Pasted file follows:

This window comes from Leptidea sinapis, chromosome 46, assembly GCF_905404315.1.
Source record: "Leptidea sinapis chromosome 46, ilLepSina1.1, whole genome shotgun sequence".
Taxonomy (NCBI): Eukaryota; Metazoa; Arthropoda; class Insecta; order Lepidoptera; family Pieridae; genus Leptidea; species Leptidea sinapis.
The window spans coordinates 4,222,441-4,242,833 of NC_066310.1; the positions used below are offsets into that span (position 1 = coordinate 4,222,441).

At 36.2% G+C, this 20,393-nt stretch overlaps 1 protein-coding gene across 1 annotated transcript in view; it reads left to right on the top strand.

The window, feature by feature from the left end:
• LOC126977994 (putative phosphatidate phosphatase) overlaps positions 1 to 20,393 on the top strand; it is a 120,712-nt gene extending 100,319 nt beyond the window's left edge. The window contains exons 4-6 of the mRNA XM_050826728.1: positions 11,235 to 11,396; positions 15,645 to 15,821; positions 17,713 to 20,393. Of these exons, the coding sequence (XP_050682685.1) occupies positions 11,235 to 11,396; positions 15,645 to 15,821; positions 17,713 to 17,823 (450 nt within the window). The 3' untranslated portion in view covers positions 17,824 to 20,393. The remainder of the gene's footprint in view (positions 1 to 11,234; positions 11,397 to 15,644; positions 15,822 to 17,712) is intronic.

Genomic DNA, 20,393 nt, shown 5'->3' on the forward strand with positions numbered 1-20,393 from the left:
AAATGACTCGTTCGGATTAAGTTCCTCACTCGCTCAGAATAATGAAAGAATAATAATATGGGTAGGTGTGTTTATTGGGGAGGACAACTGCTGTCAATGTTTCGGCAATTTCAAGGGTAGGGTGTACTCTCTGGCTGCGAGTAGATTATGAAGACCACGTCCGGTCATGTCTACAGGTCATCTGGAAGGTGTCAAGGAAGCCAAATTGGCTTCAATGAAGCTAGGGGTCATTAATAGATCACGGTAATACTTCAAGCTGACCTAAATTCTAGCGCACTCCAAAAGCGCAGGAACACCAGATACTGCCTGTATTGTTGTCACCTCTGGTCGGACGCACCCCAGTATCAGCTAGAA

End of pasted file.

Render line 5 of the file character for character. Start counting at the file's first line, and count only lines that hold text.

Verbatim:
At 36.2% G+C, this 20,393-nt stretch overlaps 1 protein-coding gene across 1 annotated transcript in view; it reads left to right on the top strand.